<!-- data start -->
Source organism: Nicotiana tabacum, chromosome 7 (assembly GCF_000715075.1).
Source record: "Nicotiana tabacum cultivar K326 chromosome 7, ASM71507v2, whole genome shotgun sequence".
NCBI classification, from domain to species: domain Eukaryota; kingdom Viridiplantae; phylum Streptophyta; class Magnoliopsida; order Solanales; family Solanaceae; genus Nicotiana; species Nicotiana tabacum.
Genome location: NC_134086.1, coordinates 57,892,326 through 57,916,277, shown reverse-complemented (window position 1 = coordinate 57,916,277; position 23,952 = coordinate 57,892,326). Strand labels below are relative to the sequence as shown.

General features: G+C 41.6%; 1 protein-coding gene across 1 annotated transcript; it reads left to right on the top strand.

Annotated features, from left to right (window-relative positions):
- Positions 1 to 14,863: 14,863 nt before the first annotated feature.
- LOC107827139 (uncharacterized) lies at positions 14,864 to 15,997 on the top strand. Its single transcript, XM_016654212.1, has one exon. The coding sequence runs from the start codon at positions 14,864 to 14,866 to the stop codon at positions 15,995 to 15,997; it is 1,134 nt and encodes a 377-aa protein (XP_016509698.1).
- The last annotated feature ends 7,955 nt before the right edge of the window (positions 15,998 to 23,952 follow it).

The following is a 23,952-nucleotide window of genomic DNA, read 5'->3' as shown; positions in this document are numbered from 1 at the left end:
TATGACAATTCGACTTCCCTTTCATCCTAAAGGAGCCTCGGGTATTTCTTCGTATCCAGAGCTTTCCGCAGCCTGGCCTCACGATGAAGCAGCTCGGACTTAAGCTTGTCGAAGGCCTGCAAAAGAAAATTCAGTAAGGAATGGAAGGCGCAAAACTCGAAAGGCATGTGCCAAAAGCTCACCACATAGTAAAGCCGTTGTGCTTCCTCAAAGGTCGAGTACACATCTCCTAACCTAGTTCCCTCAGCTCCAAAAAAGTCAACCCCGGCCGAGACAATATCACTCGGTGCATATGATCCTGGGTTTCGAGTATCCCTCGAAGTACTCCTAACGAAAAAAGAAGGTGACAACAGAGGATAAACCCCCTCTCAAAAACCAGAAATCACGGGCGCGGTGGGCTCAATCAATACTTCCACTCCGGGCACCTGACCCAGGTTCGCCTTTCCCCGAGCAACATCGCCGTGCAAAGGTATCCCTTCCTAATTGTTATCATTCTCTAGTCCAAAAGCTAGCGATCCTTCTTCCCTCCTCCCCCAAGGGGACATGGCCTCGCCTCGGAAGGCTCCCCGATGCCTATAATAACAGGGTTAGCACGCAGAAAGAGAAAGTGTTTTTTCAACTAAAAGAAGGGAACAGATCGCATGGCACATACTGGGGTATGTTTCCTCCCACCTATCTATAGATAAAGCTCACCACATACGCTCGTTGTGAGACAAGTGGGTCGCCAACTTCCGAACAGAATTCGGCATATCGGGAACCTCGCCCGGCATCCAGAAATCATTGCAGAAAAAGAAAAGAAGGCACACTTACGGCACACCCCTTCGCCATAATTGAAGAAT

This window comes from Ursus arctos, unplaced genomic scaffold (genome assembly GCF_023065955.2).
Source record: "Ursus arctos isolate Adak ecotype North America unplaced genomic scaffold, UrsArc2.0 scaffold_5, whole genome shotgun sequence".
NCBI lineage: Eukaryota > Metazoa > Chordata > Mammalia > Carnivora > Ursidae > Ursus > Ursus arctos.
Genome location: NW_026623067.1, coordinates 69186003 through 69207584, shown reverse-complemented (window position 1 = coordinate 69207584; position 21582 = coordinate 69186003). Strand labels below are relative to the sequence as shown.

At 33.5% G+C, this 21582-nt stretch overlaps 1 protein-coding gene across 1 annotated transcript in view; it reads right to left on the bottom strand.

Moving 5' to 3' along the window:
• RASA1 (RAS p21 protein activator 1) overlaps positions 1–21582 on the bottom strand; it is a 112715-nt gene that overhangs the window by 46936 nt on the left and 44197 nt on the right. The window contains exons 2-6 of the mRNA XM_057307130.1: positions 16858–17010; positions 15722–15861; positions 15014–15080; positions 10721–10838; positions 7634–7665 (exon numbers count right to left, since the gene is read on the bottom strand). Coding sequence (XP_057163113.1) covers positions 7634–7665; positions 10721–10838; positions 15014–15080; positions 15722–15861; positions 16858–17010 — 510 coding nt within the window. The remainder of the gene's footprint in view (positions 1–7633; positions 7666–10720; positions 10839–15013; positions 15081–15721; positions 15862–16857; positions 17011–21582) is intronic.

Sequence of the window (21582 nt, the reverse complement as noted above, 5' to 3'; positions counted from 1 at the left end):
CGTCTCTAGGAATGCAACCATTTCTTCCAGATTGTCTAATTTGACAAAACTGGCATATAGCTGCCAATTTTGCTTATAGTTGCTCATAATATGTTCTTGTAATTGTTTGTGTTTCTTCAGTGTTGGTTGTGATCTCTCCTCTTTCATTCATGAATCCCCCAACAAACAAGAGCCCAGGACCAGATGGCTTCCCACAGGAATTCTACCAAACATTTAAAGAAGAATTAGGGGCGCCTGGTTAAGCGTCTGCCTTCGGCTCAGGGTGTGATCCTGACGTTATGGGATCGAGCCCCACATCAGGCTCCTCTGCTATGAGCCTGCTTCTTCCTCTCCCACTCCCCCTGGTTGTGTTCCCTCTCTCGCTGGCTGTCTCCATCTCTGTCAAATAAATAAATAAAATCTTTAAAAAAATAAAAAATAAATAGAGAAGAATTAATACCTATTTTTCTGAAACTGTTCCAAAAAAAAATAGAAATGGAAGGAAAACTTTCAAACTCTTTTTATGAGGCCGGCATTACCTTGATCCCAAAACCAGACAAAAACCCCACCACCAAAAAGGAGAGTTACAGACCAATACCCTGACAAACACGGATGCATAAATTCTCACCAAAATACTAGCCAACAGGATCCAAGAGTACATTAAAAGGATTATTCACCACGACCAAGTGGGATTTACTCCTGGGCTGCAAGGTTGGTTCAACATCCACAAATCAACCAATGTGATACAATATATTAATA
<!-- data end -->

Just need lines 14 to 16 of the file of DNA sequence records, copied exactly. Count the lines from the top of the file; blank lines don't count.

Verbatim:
NCBI lineage: Eukaryota > Metazoa > Chordata > Mammalia > Carnivora > Ursidae > Ursus > Ursus arctos.
Genome location: NW_026623067.1, coordinates 69186003 through 69207584, shown reverse-complemented (window position 1 = coordinate 69207584; position 21582 = coordinate 69186003). Strand labels below are relative to the sequence as shown.

At 33.5% G+C, this 21582-nt stretch overlaps 1 protein-coding gene across 1 annotated transcript in view; it reads right to left on the bottom strand.